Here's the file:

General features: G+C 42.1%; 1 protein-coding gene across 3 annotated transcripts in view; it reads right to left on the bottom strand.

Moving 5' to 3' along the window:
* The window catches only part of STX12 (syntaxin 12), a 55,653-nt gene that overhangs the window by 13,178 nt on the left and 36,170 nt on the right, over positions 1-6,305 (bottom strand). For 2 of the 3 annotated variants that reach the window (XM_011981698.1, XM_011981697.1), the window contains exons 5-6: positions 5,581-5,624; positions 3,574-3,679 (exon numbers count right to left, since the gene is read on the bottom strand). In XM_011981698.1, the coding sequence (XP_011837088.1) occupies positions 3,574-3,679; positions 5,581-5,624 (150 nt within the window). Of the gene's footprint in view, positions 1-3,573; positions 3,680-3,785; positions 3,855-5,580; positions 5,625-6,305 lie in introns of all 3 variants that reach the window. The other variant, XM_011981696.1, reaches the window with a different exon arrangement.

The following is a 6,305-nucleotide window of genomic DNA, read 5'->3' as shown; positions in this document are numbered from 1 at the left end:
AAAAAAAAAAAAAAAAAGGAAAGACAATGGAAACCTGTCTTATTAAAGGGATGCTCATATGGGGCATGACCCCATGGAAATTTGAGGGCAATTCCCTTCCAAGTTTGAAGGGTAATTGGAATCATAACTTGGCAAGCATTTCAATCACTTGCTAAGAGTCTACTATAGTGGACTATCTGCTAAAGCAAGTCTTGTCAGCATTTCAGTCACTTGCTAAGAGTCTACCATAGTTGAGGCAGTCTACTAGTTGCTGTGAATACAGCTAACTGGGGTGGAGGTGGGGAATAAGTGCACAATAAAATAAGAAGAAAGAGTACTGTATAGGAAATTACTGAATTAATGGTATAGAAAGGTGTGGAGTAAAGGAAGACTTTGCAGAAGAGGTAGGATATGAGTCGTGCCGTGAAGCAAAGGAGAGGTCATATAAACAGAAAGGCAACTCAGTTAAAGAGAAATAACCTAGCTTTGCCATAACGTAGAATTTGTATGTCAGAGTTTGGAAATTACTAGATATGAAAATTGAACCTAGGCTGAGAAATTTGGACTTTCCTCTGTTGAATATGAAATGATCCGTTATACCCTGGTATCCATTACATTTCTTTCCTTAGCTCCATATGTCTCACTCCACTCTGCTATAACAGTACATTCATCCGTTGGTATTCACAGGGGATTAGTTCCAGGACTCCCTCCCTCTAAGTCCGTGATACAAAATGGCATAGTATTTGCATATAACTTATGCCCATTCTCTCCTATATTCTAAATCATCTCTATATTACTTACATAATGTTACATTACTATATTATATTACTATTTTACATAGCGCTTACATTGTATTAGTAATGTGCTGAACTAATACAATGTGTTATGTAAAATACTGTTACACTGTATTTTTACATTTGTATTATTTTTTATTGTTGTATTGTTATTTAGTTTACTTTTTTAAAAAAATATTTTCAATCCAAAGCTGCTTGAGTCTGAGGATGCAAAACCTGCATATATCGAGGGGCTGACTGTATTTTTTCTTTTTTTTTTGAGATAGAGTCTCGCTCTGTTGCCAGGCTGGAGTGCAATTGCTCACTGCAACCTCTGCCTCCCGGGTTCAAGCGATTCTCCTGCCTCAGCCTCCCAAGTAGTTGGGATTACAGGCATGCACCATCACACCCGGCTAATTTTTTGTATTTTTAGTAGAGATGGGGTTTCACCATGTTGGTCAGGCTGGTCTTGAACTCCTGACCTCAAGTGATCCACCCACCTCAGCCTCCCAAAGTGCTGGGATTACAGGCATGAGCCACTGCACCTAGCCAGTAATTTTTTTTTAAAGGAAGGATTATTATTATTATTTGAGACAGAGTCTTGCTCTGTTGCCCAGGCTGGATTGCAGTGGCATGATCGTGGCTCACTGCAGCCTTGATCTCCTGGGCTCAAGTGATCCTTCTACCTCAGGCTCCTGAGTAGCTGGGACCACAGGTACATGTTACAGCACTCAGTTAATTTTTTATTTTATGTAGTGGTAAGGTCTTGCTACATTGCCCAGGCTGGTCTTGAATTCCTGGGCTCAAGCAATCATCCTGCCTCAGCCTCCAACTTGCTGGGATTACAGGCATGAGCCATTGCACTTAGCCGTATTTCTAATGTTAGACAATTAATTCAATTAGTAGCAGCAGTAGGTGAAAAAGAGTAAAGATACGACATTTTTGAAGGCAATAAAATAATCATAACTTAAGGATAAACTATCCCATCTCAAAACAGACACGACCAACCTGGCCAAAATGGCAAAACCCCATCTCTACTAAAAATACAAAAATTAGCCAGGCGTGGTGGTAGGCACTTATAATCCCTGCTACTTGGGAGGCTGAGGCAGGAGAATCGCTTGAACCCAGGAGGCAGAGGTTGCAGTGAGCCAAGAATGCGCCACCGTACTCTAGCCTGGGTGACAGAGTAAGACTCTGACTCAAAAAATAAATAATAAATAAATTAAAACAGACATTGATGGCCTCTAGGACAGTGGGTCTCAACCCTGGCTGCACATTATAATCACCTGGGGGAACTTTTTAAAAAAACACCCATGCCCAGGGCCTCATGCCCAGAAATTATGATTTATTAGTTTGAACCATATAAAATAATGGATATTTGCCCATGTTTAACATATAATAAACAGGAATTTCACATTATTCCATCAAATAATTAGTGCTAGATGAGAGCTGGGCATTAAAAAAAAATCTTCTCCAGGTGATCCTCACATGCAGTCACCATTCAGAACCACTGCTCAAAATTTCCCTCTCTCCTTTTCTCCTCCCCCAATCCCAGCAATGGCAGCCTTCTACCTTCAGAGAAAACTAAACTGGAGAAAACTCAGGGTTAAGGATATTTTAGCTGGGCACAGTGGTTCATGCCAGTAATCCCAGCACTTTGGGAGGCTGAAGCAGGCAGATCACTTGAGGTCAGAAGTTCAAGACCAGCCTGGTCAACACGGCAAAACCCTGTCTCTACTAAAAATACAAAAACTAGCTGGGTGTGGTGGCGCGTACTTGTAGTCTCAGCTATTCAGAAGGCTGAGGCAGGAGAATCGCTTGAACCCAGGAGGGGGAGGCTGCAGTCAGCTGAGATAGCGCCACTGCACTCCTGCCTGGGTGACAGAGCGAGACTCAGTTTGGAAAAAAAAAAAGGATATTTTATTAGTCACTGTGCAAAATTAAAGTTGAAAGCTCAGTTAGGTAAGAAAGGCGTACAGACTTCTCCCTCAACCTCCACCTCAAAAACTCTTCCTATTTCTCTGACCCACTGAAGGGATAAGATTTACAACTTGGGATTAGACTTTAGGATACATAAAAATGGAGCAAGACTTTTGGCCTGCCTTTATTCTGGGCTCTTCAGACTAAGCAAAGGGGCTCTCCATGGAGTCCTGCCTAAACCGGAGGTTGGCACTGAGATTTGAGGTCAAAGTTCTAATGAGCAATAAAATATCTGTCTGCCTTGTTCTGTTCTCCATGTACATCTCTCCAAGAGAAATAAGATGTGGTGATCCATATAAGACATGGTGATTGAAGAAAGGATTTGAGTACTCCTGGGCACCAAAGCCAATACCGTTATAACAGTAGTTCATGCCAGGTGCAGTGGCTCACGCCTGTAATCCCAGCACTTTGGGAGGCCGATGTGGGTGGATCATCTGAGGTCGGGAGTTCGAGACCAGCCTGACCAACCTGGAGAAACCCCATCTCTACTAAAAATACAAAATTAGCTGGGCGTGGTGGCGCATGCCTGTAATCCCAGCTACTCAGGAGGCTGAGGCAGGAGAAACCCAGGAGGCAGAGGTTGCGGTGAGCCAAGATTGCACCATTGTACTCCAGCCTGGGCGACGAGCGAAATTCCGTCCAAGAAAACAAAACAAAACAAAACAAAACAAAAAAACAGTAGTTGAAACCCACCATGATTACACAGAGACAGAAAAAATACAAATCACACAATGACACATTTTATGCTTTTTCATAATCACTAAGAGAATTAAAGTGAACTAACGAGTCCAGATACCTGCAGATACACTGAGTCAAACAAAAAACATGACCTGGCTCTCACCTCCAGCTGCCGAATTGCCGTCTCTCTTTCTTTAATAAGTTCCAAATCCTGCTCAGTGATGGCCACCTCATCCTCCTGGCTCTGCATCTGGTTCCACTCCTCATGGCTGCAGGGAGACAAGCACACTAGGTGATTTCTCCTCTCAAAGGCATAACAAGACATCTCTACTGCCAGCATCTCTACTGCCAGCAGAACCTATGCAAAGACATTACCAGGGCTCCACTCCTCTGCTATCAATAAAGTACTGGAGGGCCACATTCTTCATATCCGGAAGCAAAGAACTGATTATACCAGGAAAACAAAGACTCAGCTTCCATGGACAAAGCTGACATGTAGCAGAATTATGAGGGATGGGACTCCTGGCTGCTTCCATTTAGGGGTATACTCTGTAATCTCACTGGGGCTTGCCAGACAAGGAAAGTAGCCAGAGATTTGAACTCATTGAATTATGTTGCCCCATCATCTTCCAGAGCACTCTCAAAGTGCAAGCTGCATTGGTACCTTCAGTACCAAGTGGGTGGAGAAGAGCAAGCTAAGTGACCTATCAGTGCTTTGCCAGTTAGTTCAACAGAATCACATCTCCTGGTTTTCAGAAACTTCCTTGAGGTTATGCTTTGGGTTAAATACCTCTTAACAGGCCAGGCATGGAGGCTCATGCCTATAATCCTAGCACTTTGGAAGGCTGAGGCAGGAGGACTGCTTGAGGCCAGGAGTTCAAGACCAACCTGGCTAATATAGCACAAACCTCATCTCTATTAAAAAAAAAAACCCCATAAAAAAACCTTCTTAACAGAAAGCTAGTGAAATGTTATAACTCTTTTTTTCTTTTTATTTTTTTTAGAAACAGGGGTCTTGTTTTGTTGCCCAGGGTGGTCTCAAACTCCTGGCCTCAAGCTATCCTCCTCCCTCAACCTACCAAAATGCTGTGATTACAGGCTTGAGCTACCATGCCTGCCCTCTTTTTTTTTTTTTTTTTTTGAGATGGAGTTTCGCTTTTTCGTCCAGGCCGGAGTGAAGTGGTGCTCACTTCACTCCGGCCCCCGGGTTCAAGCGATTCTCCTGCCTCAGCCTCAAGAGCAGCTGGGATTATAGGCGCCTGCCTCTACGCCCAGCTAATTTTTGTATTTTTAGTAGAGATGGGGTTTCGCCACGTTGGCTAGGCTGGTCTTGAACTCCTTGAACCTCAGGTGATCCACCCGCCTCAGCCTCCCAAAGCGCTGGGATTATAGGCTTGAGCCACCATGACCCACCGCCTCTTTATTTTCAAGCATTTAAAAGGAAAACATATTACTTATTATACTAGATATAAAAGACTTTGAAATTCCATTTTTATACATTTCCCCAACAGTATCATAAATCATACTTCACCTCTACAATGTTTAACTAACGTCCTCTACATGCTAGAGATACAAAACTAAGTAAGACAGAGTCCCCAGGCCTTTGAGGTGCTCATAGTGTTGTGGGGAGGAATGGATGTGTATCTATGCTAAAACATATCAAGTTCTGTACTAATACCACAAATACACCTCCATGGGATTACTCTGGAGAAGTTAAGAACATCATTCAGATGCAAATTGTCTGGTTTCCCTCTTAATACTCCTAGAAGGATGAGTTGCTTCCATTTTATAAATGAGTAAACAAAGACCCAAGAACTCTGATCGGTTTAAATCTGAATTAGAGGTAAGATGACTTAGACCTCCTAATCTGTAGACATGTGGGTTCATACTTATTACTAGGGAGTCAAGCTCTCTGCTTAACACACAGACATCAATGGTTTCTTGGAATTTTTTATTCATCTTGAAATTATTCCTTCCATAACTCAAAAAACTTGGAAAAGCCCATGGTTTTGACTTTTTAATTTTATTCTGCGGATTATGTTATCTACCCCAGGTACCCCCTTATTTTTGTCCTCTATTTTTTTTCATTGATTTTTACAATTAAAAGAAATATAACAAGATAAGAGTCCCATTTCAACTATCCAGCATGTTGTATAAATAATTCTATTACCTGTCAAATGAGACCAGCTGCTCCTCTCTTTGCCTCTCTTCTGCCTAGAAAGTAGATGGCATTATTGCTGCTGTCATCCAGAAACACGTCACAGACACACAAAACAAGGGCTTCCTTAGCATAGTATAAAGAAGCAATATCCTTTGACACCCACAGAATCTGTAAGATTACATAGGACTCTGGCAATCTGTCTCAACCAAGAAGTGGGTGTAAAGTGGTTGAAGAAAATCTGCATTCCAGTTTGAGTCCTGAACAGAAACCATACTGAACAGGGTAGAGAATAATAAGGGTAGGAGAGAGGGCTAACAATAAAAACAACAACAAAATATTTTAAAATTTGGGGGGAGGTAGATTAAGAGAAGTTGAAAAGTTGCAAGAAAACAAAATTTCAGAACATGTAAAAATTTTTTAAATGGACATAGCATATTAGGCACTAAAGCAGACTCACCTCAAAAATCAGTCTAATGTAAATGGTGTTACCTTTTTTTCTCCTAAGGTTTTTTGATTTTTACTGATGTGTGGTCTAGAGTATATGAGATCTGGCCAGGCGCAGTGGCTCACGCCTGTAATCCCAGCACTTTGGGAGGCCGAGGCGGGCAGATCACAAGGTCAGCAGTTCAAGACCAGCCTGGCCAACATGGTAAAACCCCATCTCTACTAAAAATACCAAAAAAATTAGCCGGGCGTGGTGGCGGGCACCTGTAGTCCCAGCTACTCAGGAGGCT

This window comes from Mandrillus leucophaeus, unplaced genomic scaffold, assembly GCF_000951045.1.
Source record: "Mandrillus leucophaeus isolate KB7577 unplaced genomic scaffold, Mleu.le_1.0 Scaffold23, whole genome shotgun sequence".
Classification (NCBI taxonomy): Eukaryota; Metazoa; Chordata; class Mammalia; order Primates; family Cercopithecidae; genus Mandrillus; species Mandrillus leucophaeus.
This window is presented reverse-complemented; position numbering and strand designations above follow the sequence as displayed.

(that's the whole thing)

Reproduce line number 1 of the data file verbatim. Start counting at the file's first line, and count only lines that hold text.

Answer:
General features: G+C 42.1%; 1 protein-coding gene across 3 annotated transcripts in view; it reads right to left on the bottom strand.